OK, I'm over it. For the first fifteen minutes today after I learned that Sarah Palin's daughter was pregnant at age 17, I have to admit that I was -- to employ the biggest euphemism I've used in a long time -- perplexed.
Perplexed and befuddled. Perplexed, befuddled, and gobsmacked. Gobsmacked, perplexed, befuddled and crestfallen. Crestfallen, gobsmacked, perplexed, befuddled and spazzed out. Even a little angry. How could McCain and Palin have done this to us? It sure seemed like one of those surprises you get when you invite your buddy to move in for a month because he's between apartments and he winds up bringing along -- well, you get the idea. Not ipso facto a dealbreaker, just not exactly what you thought you bargained for.
Then I thought about it for nearabouts an hour and I realized I had nothing, really to be upset about, and even less to make an issue of personally; that it was even less of my concern than I had any right to arrogate to myself. It's a fact of life that at 17 years old, a lot of teenagers have had sex, although most parents try their best to get them to postpone it, or at least use their brains as well as their genitals. I'm no exception, although I didn't get pregnant, and neither did she. So it would have been awfully hypocritical of me to stay very perplexed (or anything else) on that basis.
So then, what else could I be upset about? That the pregnancy would bring up the issue of premarital sex during the Republican National Convention? That's not an entirely unproductive or pointless discussion for us to have, when you think about it. And neither is the discussion about what to do if one of the kids -- now about to grow up awfully fast -- gets pregnant. And then I realized that it's quite possible to be 17 years old and have a family that's supportive enough, and a good enough head on your (two) shoulders, to make it work. Particularly if people don't treat you and your husband-to-be as though you've somehow endangered the future of the Republic, which they really didn't -- I'm sure they'll be relieved to know. America will survive. ;).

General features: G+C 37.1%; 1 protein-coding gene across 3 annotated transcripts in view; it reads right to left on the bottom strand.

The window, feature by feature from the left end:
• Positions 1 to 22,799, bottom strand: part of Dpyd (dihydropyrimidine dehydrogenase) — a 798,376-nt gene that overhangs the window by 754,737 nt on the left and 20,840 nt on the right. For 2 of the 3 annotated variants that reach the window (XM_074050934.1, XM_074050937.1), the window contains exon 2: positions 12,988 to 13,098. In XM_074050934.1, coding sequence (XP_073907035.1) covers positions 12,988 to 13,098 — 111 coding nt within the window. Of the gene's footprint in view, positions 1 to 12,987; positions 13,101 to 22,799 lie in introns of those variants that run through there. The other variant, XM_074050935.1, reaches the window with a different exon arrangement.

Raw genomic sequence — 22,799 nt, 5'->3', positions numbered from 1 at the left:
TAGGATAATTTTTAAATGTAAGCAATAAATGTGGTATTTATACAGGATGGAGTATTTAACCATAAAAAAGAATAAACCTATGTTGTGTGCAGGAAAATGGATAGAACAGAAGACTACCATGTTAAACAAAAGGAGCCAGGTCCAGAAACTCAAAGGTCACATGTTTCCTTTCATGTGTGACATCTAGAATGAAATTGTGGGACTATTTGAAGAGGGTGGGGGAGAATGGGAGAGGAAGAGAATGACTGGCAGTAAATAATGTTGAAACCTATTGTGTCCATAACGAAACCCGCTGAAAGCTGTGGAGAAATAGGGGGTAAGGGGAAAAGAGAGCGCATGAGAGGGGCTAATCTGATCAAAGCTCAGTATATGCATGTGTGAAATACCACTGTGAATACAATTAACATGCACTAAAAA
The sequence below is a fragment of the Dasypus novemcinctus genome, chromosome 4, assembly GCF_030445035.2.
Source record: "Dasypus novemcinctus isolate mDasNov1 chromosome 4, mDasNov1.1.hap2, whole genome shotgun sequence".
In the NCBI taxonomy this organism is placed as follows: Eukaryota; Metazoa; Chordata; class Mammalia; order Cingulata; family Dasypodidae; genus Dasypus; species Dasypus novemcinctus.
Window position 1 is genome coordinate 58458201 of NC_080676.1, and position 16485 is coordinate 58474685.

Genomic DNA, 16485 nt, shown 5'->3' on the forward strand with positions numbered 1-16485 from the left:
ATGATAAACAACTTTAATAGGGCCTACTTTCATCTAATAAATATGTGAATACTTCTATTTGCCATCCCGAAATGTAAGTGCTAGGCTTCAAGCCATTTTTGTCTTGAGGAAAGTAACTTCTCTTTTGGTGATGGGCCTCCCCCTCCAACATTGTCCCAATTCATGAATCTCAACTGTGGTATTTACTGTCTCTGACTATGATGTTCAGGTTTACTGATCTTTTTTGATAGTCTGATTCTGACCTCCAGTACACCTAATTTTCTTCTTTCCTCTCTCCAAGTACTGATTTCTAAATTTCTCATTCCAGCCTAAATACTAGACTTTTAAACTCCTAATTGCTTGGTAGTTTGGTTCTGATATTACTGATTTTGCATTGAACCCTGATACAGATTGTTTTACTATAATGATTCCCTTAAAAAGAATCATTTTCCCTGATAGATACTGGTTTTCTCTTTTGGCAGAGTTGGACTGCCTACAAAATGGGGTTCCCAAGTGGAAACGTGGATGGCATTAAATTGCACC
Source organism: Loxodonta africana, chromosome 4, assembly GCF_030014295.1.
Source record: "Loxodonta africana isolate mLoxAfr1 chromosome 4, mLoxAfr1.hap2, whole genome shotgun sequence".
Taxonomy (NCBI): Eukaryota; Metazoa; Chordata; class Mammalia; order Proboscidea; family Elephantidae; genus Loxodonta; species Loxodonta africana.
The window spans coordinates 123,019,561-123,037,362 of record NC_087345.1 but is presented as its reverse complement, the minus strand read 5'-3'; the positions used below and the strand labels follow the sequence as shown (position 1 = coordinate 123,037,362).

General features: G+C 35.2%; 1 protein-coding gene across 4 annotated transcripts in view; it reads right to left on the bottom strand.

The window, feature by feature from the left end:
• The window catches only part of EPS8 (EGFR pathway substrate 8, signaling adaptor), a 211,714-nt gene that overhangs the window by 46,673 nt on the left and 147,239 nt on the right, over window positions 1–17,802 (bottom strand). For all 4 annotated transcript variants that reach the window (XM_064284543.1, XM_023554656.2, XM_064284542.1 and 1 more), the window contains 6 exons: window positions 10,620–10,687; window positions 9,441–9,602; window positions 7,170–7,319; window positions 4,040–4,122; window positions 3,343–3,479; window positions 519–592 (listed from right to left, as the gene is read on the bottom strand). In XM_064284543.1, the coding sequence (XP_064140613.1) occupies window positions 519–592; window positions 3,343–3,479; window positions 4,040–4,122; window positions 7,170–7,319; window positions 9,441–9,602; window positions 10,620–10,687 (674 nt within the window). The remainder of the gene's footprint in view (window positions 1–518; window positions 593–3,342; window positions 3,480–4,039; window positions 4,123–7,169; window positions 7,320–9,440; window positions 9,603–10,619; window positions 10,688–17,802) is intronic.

I was reminded of one of my favorite poems, written by John Barth at the beginning of The Tidewater Tales: a charge from a wife to her husband, a challenge. You see, he's a storyteller, a novelist actually, and she sets him a task: to tell her the greatest story she's ever heard.
Tell me a story of women and men
Like us: like us in love for ten
Years, lovers for seven, spouses
Two, or two point five. 'Their House's Increase'
Is the tale I wish you'd tell.
Why did that perfectly happy pair,
Like us, decide so late to bear
A child? Why toil so to conceive
One (or more), when they both believe
The world's aboard a handbasket bound for Hell?
Sentimentality, was it? A yen
Like ours to be one person, blend
Their flesh forever, so to speak --
Although the world could end next week
And that dear incarnation be H-bomb-fried?
Maybe they thought that by joining their
(Like our) so different genes - her
Blue-blooded, his blue-collared -- they'd make
A blue-eyed Wunderkind who'd take
The end of civilization in his/her stride?
Or maybe they weren't thinking at all,
But (unlike us) obeyed the call
Of blind instinct and half-blind custom:
"Reproduce your kind, and trust them
To fortune's winds and tides, life's warmth and frost?
Perhaps they considered all the above
(Like us, exactly) -- instinct, love,
The world's decline from bad to worse
In more respects than the reverse --
And decided to pay, but not to count, the cost,
Different, to be sure, than being 17 and pregnant -- but not necessarily less of an adventure, or one guaranteed to go smoothly (which, like all things in real life and the best fiction, it doesn't, entirely.)
Finally I realized that the best thing I could do is wish the young couple and their unborn baby luck, and hope that they get a lot of support and good advice, and understand that they can make it work if they're willing to work to make it, and it looks like they are. May God bless them and keep them and their child.
Now let's get back to also talking about what the Republicans can do for America.